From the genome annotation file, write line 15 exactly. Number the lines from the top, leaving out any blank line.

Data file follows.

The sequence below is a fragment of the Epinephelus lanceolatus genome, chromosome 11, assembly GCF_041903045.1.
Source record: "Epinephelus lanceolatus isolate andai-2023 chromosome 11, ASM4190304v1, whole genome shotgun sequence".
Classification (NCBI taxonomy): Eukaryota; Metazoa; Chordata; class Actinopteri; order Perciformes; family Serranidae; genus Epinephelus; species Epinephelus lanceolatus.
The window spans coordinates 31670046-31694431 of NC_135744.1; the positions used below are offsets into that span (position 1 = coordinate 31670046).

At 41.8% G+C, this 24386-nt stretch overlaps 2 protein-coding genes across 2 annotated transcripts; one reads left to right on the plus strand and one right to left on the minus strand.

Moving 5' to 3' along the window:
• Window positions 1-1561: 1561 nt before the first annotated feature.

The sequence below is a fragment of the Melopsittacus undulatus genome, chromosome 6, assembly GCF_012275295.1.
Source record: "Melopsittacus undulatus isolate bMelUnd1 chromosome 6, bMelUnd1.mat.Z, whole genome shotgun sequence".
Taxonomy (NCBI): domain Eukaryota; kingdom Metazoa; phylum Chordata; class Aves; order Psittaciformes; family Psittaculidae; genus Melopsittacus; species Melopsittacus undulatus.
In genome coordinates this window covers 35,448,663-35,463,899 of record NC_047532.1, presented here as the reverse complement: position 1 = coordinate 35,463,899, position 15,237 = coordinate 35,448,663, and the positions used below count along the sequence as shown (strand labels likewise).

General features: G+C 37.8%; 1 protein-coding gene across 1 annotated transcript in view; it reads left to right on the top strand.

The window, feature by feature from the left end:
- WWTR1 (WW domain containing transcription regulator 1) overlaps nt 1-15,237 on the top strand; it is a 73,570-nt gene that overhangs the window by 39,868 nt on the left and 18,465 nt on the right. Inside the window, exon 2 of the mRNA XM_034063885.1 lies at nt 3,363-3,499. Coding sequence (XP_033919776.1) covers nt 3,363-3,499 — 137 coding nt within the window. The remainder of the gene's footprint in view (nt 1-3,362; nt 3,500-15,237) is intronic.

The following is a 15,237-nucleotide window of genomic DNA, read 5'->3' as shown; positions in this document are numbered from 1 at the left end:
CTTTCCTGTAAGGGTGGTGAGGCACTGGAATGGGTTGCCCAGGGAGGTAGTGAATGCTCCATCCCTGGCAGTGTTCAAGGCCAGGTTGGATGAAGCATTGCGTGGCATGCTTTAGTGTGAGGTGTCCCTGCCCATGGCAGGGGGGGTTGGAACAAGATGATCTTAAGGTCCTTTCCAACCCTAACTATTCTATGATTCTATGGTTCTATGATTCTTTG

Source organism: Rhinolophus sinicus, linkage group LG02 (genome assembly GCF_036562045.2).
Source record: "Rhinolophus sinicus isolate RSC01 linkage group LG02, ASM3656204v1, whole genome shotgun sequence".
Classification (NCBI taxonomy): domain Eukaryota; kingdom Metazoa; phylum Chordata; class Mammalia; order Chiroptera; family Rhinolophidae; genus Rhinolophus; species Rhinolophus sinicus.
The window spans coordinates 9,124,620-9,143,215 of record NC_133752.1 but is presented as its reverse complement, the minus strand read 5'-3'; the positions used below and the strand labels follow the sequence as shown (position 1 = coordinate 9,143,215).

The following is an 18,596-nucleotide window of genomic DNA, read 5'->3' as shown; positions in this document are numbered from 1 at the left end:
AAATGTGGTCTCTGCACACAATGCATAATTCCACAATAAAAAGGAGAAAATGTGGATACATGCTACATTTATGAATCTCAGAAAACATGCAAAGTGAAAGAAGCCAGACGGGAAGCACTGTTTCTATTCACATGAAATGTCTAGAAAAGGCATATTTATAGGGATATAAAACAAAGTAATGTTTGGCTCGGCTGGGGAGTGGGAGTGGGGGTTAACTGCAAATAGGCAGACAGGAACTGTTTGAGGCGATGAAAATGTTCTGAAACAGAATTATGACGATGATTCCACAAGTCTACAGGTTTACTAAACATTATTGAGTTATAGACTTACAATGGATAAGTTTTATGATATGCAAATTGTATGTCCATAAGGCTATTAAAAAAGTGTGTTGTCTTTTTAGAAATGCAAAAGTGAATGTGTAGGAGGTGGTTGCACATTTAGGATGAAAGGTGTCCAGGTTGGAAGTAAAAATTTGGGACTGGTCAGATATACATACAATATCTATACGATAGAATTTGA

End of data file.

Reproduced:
The following is a 15,237-nucleotide window of genomic DNA, read 5'->3' as shown; positions in this document are numbered from 1 at the left end: